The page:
COP26 in Glasgow in November 2021 will be the litmus test for the future of hydrogen. The United Nations Climate Change Conference will certainly determine whether hydrogen can play an important role in the energy transition.
COP26 to commit to low-carbon hydrogen production
Hydrogen is a versatile energy carrier. It is used as a fuel to produce energy and as a raw material in industry. With the potential for zero emissions during use, its only by-product is water. It can also be stored and transported in liquid or gaseous form.
Hydrogen could become a key solution to many of the challenges that need to be overcome to make zero carbon emissions a reality. Hydrogen has the potential to decarbonize polluting sectors. These include heavy industry, the chemical industry and heavy transport. Responsible for over a third of global CO2 emissions.
According to analyst and researcher Flor Lucia De la Cruz, the importance of hydrogen in the future global energy mix is clear. But for it to play a more important role, new political decisions need to be taken. Although several announcements have been made, more direct support for hydrogen is needed. Political decisions along these lines are likely to be announced at COP26.
Green and blue hydrogen at the heart of COP26
Blue hydrogen requires high-temperature steam treatment (700°C-1000°C) to be extracted from methane. This method releases CO2, which can however be captured directly during the process. Green hydrogen is produced by electrolysis. This process can be carried out using renewable energy sources, such as solar power.
Green and blue hydrogen systems are therefore favored as part of the energy transition. The blue hydrogen model is the most likely to prevail in large-scale deployment. In fact, it seems to be cheaper than electrolysis for green hydrogen, which is very energy-intensive.
Bringing together stakeholders: politicians, investors and buyers
COP26 is important because of the political commitments and projects submitted by all the parties prior to the conference. What’s more, the negotiations that take place over the two weeks of the conference are also important. However, certain commitments could be made at COP26 that would contribute to the development of the hydrogen sector.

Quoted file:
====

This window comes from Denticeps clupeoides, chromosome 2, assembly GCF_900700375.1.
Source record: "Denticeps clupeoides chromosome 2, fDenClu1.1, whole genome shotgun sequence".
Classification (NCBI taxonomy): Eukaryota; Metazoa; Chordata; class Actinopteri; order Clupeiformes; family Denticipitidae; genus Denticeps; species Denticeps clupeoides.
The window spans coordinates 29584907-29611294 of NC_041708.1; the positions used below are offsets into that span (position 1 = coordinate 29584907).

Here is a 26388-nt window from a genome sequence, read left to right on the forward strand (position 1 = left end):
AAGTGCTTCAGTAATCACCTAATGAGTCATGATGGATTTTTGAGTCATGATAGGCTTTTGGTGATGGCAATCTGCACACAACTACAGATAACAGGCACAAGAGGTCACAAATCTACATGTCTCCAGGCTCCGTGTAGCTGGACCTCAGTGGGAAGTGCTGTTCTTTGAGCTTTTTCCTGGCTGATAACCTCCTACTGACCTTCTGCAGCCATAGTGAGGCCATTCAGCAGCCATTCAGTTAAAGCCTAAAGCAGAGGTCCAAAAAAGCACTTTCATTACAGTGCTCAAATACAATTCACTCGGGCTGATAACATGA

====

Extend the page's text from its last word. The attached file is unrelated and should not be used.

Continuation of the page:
According to Flor Lucia De la Cruz, a clearer roadmap for the use of hydrogen could encourage inward investment. The introduction of tariff structures in various industries to help stimulate demand and investment would also be beneficial. Finally, raising prices on CO2 or greenhouse gas emissions would also have a positive impact.
The EU has already presented its hydrogen strategy. It aims to increase capacity from 6 GW by 2024 to 40 GW by 2030. As electrolyser capacity and the supply chain increase, production costs should fall.
Present the different applications
The use of hydrogen in industry is not new. Hydrogen already powers buses, trains and, to a lesser extent, cars. But it could be exploited more widely in industry and domestic heating, according to Professor Mike Stephenson of the Geological Society of London.
The importance of hydrogen is now growing with the demand for electricity, which is becoming more important as part of the energy transition.
Numerous projects under development
Regional hydrogen network projects are already underway. The H21 Leeds City Gate project, for example, aims to completely convert the city’s existing natural gas network to hydrogen.
A batch of four steam methane reformers are installed near Teeside. They will produce the necessary hydrogen, while the CO2 will be captured and stored offshore under the North Sea. Since 1996, CO2 from the Sleipner gas field in the North Sea is injected 3 km into the underlying rock. Long-term monitoring of the site has proved that it is stored safely.
The HydroFlex train
In Birmingham, University experts welcomed Network Rail‘s announcement today. The company will present its hydrogen-powered HydroFLEX train at COP26. Since its first successful trial on the main line in September 2020, work has been underway to prepare HydroFLEX for operation as a commercial passenger train.
“The HydroFLEX project has been a fantastic example of industry and academia working together to accelerate the development of this innovative technology from research to market introduction,” says Alex Burrows, Director of BCRRE.
Strong growth in demand expected
Hydrogen could eventually account for 7% of global energy demand by 2050. With 40% of the world’s hydrogen production, demand is currently driven by China and the United States.
This is due to the importance of their chemical and petrochemical industries. COP26 should not only highlight solutions for the development and innovation of hydrogen technology. But also, how it can be more uniformly integrated worldwide.
It is likely that all forms of hydrogen will initially be needed to meet demand. Over time, however, “clean” hydrogen (green and blue) is set to take a larger share of production. Similarly, grey hydrogen should be progressively discouraged by carbon taxes.
However, after Covid-19, global economies are slowly recovering with a heightened sense of risk. Negotiations at COP26 may not lead to any major new announcements on the amount of hydrogen to be produced.